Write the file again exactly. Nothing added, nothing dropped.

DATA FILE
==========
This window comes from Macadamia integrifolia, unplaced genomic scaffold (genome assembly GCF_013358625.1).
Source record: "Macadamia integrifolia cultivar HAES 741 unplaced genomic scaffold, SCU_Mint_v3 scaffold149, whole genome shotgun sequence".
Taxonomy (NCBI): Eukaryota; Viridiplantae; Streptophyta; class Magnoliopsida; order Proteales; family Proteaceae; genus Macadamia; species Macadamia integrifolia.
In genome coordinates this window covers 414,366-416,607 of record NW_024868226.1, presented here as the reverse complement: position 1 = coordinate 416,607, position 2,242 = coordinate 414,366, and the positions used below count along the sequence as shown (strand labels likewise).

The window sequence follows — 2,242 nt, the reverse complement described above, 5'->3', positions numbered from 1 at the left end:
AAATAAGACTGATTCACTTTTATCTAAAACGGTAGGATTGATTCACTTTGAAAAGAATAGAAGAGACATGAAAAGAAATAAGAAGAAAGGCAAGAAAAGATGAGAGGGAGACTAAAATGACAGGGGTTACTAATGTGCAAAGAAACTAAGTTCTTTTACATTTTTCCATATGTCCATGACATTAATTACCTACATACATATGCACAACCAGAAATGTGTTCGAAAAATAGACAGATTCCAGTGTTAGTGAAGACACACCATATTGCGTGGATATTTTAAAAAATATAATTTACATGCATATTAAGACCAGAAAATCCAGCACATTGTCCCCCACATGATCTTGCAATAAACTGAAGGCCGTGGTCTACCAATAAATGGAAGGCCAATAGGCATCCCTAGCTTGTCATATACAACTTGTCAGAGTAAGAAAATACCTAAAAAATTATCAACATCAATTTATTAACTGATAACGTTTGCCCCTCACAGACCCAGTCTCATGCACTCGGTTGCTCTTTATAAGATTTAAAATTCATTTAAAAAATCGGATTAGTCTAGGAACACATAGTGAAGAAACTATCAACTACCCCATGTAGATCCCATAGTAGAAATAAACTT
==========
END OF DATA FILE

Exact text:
This window comes from Macadamia integrifolia, unplaced genomic scaffold (genome assembly GCF_013358625.1).
Source record: "Macadamia integrifolia cultivar HAES 741 unplaced genomic scaffold, SCU_Mint_v3 scaffold149, whole genome shotgun sequence".
Taxonomy (NCBI): Eukaryota; Viridiplantae; Streptophyta; class Magnoliopsida; order Proteales; family Proteaceae; genus Macadamia; species Macadamia integrifolia.
In genome coordinates this window covers 414,366-416,607 of record NW_024868226.1, presented here as the reverse complement: position 1 = coordinate 416,607, position 2,242 = coordinate 414,366, and the positions used below count along the sequence as shown (strand labels likewise).

The window sequence follows — 2,242 nt, the reverse complement described above, 5'->3', positions numbered from 1 at the left end:
AAATAAGACTGATTCACTTTTATCTAAAACGGTAGGATTGATTCACTTTGAAAAGAATAGAAGAGACATGAAAAGAAATAAGAAGAAAGGCAAGAAAAGATGAGAGGGAGACTAAAATGACAGGGGTTACTAATGTGCAAAGAAACTAAGTTCTTTTACATTTTTCCATATGTCCATGACATTAATTACCTACATACATATGCACAACCAGAAATGTGTTCGAAAAATAGACAGATTCCAGTGTTAGTGAAGACACACCATATTGCGTGGATATTTTAAAAAATATAATTTACATGCATATTAAGACCAGAAAATCCAGCACATTGTCCCCCACATGATCTTGCAATAAACTGAAGGCCGTGGTCTACCAATAAATGGAAGGCCAATAGGCATCCCTAGCTTGTCATATACAACTTGTCAGAGTAAGAAAATACCTAAAAAATTATCAACATCAATTTATTAACTGATAACGTTTGCCCCTCACAGACCCAGTCTCATGCACTCGGTTGCTCTTTATAAGATTTAAAATTCATTTAAAAAATCGGATTAGTCTAGGAACACATAGTGAAGAAACTATCAACTACCCCATGTAGATCCCATAGTAGAAATAAACTT